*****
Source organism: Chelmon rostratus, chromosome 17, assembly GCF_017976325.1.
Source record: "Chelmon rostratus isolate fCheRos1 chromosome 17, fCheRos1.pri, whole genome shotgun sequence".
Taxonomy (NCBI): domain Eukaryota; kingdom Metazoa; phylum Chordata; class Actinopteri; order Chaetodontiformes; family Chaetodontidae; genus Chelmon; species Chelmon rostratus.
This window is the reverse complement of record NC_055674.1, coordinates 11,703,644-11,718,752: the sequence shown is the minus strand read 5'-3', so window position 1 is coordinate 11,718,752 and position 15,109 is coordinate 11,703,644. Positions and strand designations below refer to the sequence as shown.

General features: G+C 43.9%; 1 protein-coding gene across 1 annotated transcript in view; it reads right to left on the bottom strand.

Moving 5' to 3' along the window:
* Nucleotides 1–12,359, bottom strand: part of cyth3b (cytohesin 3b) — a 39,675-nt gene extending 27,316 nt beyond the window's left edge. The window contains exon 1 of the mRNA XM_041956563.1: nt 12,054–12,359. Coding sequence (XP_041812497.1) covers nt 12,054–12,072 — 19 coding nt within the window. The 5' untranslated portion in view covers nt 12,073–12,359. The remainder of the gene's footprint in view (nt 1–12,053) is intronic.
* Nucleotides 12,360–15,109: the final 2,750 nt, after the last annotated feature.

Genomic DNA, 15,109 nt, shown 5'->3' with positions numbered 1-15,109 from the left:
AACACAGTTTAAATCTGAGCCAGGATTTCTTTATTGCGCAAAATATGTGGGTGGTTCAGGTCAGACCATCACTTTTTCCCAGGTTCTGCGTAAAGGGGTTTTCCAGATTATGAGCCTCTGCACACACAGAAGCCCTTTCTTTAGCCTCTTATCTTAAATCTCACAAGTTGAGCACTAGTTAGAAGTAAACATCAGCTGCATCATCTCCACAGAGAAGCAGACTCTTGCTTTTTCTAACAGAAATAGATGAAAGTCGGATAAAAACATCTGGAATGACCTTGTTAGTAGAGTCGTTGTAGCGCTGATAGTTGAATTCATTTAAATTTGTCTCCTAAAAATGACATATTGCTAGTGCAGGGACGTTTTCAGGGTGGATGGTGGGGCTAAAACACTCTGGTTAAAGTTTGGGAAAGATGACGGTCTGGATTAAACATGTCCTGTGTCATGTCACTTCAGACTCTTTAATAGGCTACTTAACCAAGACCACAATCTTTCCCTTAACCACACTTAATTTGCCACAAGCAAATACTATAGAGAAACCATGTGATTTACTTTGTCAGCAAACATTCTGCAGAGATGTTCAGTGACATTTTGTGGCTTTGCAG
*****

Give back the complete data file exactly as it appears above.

Source organism: Chelmon rostratus, chromosome 17, assembly GCF_017976325.1.
Source record: "Chelmon rostratus isolate fCheRos1 chromosome 17, fCheRos1.pri, whole genome shotgun sequence".
Taxonomy (NCBI): domain Eukaryota; kingdom Metazoa; phylum Chordata; class Actinopteri; order Chaetodontiformes; family Chaetodontidae; genus Chelmon; species Chelmon rostratus.
This window is the reverse complement of record NC_055674.1, coordinates 11,703,644-11,718,752: the sequence shown is the minus strand read 5'-3', so window position 1 is coordinate 11,718,752 and position 15,109 is coordinate 11,703,644. Positions and strand designations below refer to the sequence as shown.

General features: G+C 43.9%; 1 protein-coding gene across 1 annotated transcript in view; it reads right to left on the bottom strand.

Moving 5' to 3' along the window:
* Nucleotides 1–12,359, bottom strand: part of cyth3b (cytohesin 3b) — a 39,675-nt gene extending 27,316 nt beyond the window's left edge. The window contains exon 1 of the mRNA XM_041956563.1: nt 12,054–12,359. Coding sequence (XP_041812497.1) covers nt 12,054–12,072 — 19 coding nt within the window. The 5' untranslated portion in view covers nt 12,073–12,359. The remainder of the gene's footprint in view (nt 1–12,053) is intronic.
* Nucleotides 12,360–15,109: the final 2,750 nt, after the last annotated feature.

Genomic DNA, 15,109 nt, shown 5'->3' with positions numbered 1-15,109 from the left:
AACACAGTTTAAATCTGAGCCAGGATTTCTTTATTGCGCAAAATATGTGGGTGGTTCAGGTCAGACCATCACTTTTTCCCAGGTTCTGCGTAAAGGGGTTTTCCAGATTATGAGCCTCTGCACACACAGAAGCCCTTTCTTTAGCCTCTTATCTTAAATCTCACAAGTTGAGCACTAGTTAGAAGTAAACATCAGCTGCATCATCTCCACAGAGAAGCAGACTCTTGCTTTTTCTAACAGAAATAGATGAAAGTCGGATAAAAACATCTGGAATGACCTTGTTAGTAGAGTCGTTGTAGCGCTGATAGTTGAATTCATTTAAATTTGTCTCCTAAAAATGACATATTGCTAGTGCAGGGACGTTTTCAGGGTGGATGGTGGGGCTAAAACACTCTGGTTAAAGTTTGGGAAAGATGACGGTCTGGATTAAACATGTCCTGTGTCATGTCACTTCAGACTCTTTAATAGGCTACTTAACCAAGACCACAATCTTTCCCTTAACCACACTTAATTTGCCACAAGCAAATACTATAGAGAAACCATGTGATTTACTTTGTCAGCAAACATTCTGCAGAGATGTTCAGTGACATTTTGTGGCTTTGCAG